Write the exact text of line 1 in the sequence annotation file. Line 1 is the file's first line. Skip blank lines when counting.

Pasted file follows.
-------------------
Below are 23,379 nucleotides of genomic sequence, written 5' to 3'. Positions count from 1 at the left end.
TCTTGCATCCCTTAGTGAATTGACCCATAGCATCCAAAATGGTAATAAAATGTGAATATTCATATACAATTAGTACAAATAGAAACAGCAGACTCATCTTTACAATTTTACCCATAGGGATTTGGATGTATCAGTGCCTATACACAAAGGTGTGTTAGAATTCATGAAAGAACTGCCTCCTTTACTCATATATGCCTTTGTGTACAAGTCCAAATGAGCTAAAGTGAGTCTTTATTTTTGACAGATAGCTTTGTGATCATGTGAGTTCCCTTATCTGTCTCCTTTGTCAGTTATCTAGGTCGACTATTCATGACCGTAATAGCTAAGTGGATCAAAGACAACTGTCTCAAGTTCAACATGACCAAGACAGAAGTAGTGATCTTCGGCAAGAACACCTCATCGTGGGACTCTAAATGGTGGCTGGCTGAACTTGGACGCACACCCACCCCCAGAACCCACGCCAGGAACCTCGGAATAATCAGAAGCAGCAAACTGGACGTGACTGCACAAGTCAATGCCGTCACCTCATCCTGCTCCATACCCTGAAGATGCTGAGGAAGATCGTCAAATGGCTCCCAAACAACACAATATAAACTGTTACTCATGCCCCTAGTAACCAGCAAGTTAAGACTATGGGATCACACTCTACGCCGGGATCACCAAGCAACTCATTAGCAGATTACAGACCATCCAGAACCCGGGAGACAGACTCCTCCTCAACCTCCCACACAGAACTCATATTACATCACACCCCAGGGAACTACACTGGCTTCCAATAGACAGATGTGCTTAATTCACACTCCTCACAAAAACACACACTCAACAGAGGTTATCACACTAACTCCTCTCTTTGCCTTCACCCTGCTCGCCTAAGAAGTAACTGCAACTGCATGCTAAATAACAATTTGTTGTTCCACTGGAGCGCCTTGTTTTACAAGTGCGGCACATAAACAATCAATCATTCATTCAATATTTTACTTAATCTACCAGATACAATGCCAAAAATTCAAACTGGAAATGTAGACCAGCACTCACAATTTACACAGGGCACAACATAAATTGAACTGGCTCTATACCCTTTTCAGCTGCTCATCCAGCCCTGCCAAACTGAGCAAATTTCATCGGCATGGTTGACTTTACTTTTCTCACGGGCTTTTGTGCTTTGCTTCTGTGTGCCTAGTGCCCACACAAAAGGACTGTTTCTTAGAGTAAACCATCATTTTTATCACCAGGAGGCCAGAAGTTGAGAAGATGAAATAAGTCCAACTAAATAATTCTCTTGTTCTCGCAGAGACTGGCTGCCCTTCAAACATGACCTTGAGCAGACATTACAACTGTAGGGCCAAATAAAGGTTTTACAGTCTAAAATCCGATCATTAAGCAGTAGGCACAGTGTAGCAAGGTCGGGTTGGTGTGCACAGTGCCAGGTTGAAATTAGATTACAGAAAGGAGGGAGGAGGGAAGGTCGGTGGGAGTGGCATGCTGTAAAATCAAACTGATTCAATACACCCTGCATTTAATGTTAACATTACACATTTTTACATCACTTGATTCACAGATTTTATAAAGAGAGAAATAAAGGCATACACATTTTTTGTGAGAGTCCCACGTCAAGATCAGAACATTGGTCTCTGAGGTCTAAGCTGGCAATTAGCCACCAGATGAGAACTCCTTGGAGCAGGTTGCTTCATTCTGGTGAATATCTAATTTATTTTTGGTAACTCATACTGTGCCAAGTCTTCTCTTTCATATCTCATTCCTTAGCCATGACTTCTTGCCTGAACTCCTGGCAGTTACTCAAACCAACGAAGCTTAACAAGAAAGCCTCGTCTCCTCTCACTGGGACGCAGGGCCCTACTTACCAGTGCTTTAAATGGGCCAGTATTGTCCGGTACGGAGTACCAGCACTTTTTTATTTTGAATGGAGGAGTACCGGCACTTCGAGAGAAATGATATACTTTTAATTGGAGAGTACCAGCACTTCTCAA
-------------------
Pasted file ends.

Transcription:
Below are 23,379 nucleotides of genomic sequence, written 5' to 3'. Positions count from 1 at the left end.